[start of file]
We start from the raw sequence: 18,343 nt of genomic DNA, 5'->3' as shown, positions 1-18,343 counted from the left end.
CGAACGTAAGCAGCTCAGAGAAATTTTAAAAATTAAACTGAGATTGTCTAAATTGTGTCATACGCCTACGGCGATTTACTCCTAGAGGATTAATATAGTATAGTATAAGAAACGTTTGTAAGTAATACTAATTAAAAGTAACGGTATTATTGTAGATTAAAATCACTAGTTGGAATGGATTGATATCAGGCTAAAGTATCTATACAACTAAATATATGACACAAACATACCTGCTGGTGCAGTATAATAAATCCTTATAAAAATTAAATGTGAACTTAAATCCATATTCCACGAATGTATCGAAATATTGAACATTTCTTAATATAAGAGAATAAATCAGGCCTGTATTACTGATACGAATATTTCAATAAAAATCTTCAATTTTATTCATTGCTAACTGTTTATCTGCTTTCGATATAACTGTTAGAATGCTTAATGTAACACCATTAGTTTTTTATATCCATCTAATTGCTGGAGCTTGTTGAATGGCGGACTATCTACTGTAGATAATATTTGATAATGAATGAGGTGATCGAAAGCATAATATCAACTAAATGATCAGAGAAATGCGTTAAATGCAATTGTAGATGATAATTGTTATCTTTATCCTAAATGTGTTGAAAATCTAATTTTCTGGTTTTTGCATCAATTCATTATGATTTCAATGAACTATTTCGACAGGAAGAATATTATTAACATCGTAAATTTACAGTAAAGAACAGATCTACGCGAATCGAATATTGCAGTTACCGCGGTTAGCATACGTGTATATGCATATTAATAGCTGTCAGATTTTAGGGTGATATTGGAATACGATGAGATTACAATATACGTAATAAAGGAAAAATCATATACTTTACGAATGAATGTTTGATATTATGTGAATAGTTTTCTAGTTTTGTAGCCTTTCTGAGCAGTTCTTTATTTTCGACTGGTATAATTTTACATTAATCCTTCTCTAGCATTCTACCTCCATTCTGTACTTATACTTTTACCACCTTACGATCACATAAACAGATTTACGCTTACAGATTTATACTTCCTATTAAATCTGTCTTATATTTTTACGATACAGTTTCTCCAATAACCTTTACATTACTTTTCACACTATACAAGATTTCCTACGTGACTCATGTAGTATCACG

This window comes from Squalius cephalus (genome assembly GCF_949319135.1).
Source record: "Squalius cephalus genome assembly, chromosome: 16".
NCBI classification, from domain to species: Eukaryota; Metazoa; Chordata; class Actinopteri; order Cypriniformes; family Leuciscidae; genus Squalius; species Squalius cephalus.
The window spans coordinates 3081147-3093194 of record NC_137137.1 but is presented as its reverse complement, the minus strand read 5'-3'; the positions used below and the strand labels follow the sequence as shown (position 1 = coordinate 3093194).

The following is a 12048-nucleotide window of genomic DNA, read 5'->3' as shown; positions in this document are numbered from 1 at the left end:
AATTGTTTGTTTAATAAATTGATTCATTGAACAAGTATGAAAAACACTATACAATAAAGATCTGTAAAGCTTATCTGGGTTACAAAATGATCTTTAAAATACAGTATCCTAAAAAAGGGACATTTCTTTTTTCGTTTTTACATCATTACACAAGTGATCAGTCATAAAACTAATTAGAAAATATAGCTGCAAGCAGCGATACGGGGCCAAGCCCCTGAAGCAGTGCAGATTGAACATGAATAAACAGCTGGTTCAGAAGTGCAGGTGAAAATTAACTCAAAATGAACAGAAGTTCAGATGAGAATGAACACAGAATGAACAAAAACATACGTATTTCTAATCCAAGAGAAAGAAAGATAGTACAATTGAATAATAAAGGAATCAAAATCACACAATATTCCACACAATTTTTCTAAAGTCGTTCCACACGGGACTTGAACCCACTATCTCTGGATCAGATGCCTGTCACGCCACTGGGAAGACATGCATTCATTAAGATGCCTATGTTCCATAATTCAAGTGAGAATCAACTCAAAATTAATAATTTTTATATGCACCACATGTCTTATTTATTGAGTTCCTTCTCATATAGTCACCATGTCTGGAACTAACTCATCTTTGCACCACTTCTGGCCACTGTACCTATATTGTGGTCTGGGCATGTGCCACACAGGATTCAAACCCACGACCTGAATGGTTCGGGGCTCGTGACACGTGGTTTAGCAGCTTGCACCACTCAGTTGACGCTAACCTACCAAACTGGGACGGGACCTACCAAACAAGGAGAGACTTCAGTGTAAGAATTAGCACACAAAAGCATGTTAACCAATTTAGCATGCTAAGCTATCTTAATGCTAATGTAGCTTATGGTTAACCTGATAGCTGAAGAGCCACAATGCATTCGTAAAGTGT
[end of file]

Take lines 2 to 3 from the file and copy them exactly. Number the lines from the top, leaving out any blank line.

CGAACGTAAGCAGCTCAGAGAAATTTTAAAAATTAAACTGAGATTGTCTAAATTGTGTCATACGCCTACGGCGATTTACTCCTAGAGGATTAATATAGTATAGTATAAGAAACGTTTGTAAGTAATACTAATTAAAAGTAACGGTATTATTGTAGATTAAAATCACTAGTTGGAATGGATTGATATCAGGCTAAAGTATCTATACAACTAAATATATGACACAAACATACCTGCTGGTGCAGTATAATAAATCCTTATAAAAATTAAATGTGAACTTAAATCCATATTCCACGAATGTATCGAAATATTGAACATTTCTTAATATAAGAGAATAAATCAGGCCTGTATTACTGATACGAATATTTCAATAAAAATCTTCAATTTTATTCATTGCTAACTGTTTATCTGCTTTCGATATAACTGTTAGAATGCTTAATGTAACACCATTAGTTTTTTATATCCATCTAATTGCTGGAGCTTGTTGAATGGCGGACTATCTACTGTAGATAATATTTGATAATGAATGAGGTGATCGAAAGCATAATATCAACTAAATGATCAGAGAAATGCGTTAAATGCAATTGTAGATGATAATTGTTATCTTTATCCTAAATGTGTTGAAAATCTAATTTTCTGGTTTTTGCATCAATTCATTATGATTTCAATGAACTATTTCGACAGGAAGAATATTATTAACATCGTAAATTTACAGTAAAGAACAGATCTACGCGAATCGAATATTGCAGTTACCGCGGTTAGCATACGTGTATATGCATATTAATAGCTGTCAGATTTTAGGGTGATATTGGAATACGATGAGATTACAATATACGTAATAAAGGAAAAATCATATACTTTACGAATGAATGTTTGATATTATGTGAATAGTTTTCTAGTTTTGTAGCCTTTCTGAGCAGTTCTTTATTTTCGACTGGTATAATTTTACATTAATCCTTCTCTAGCATTCTACCTCCATTCTGTACTTATACTTTTACCACCTTACGATCACATAAACAGATTTACGCTTACAGATTTATACTTCCTATTAAATCTGTCTTATATTTTTACGATACAGTTTCTCCAATAACCTTTACATTACTTTTCACACTATACAAGATTTCCTACGTGACTCATGTAGTATCACG

This window comes from Squalius cephalus (genome assembly GCF_949319135.1).